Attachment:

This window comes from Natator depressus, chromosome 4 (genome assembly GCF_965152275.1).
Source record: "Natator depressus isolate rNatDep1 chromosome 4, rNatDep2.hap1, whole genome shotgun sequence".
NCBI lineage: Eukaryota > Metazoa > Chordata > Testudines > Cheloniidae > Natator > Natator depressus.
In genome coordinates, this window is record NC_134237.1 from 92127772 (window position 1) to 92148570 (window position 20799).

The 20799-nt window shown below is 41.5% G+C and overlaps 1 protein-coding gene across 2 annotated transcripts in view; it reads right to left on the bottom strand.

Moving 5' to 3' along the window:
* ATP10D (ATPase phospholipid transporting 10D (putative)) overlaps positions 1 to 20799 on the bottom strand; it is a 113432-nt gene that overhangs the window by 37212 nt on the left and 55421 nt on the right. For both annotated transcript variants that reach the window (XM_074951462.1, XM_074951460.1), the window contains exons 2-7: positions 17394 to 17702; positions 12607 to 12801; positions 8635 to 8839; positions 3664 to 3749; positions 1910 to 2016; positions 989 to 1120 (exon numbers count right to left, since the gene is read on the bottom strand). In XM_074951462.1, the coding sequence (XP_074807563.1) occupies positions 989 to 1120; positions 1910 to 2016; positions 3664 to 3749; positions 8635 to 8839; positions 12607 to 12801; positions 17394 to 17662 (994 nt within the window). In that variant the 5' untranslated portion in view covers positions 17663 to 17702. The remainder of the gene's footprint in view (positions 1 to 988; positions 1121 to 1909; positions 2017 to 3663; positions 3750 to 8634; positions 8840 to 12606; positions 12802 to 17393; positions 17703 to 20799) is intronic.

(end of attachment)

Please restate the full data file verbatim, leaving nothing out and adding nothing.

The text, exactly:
This window comes from Natator depressus, chromosome 4 (genome assembly GCF_965152275.1).
Source record: "Natator depressus isolate rNatDep1 chromosome 4, rNatDep2.hap1, whole genome shotgun sequence".
NCBI lineage: Eukaryota > Metazoa > Chordata > Testudines > Cheloniidae > Natator > Natator depressus.
In genome coordinates, this window is record NC_134237.1 from 92127772 (window position 1) to 92148570 (window position 20799).

The 20799-nt window shown below is 41.5% G+C and overlaps 1 protein-coding gene across 2 annotated transcripts in view; it reads right to left on the bottom strand.

Moving 5' to 3' along the window:
* ATP10D (ATPase phospholipid transporting 10D (putative)) overlaps positions 1 to 20799 on the bottom strand; it is a 113432-nt gene that overhangs the window by 37212 nt on the left and 55421 nt on the right. For both annotated transcript variants that reach the window (XM_074951462.1, XM_074951460.1), the window contains exons 2-7: positions 17394 to 17702; positions 12607 to 12801; positions 8635 to 8839; positions 3664 to 3749; positions 1910 to 2016; positions 989 to 1120 (exon numbers count right to left, since the gene is read on the bottom strand). In XM_074951462.1, the coding sequence (XP_074807563.1) occupies positions 989 to 1120; positions 1910 to 2016; positions 3664 to 3749; positions 8635 to 8839; positions 12607 to 12801; positions 17394 to 17662 (994 nt within the window). In that variant the 5' untranslated portion in view covers positions 17663 to 17702. The remainder of the gene's footprint in view (positions 1 to 988; positions 1121 to 1909; positions 2017 to 3663; positions 3750 to 8634; positions 8840 to 12606; positions 12802 to 17393; positions 17703 to 20799) is intronic.